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Indexing Service Ifilters

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What are Ifilters?

Ifilters are basically plug-in's for Indexing Service that tell Indexing Service how to Index (e.g.. read the content and properties) a type of file as determined by the files file extension. Indexing service calls the appropriate Ifilter for a file, when it comes across it during a sweep of a file system.

Ifilters are integrated into > Indexing Service using the Ifilter interface. They are normally written in C++ as they require rather low level programming, and C++ is designed for exactly that kind of work.

In reality an Ifilter is just a DLL file that contains the code necessary to tell Indexing Service how to handle a specific file type. This isn’t strictly true though as you could say that the Ifilter itself is responsible for extracting the content from the file in a round about way.

Do you really need a new Ifilter for that strange file type?

Indexing Service can still Index a file in most cases even if it does not have an Ifilter loaded for that file type.

If the file contains text content then there is a VERY good chance Indexing Service can still Index it. You do this by telling Indexing service to “Index files with unknown extensions”.

  • Right click on your “My Computer” Icon and click “Manage”
  • Expand out “Services and Applications”
  • Right click on “Indexing Service” then click on “Properties”
  • Tick the “Index files with unknown extensions” box
  • Click “Ok”, then restart Indexing Service

Now Indexing Service will try to index pretty much every file it comes across.

Finding out which Ifilter DLL is used to filter a file type.

The following example, for HTML files, shows how to find the filter DLL for a document. Determine the persistent handler registered for an extension. Check to see whether the extension for the type of files that the DLL filters has a persistent handler registered under the registry entry.


\ HKEY_LOCAL_MACHINE \ SOFTWARE \ Classes.
\HKEY_LOCAL_MACHINE\SOFTWARE\Classes.htm
PersistentHandler
{EEC97550-47A9-11CF-B952-00AA0051FE20}

If this entry exists, skip to step 4 and use there. Alternatively, determine the CLSID. If there is not a persistent handler registered for the extension, find the CLSID associated with the document type under the registry entry \ HKEY_LOCAL_MACHINE \ SOFTWARE \ Classes. Let this be .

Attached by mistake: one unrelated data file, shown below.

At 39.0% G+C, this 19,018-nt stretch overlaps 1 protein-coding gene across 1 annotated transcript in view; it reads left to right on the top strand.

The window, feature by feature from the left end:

\ HKEY_LOCAL_MACHINE \ SOFTWARE \ Classes
htmlfile
= Class for WWW HTML files
CLSID
= {25336920-03F9-11CF-8FD0-00AA00686F13}

Determine the persistent handler. Using determined in Step 2, find the PersistentHandler value for the \HKEY_LOCAL_MACHINE \ SOFTWARE \ Classes \ CLSID \ entry. Let this be .


\ HKEY_LOCAL_MACHINE \ SOFTWARE \ Classes \ CLSID
{25336920-03F9-11CF-8FD0-00AA00686F13}
= WWW HTML files
PersistentHandler
= {EEC97550-47A9-11CF-B952-00AA0051FE20}

Determine the IFilter persistent handler GUID. Using determined in Step 1 or determined in Step 3, find the IFilter Persistent Handler GUID for the document type. The value under the registry entry \ HKEY_LOCAL_MACHINE \ SOFTWARE \ Classes \ CLSID \\ PersistentAddinsRegistered \ 89BCB740-6119-101A-BCB7-00DD010655AF yields the IFilter Persistent Handler GUID for this document type.

Let this be . 89BCB740-6119-101A-BCB7-00DD010655AF is the IFilter interface GUID.


\ HKEY_LOCAL_MACHINE \ SOFTWARE \ Classes \ CLSID
{EEC97550-47A9-11CF-B952-00AA0051FE20}
= REG_SZ HTML File Persistent Handler
PersistentAddinsRegistered
{89BCB740-6119-101A-BCB7-00DD010655AF}
= REG_SZ {E0CA5340-4534-11CF-B952-00AA0051FE20}

Determine the filter DLL. Using determined in Step 4, the filter DLL can be found under the entry \ HKEY_LOCAL_MACHINE \ SOFTWARE \ Classes \ CLSID \ \ InprocServer32.

For further information on Ifilters see the Ifilter section on MSDN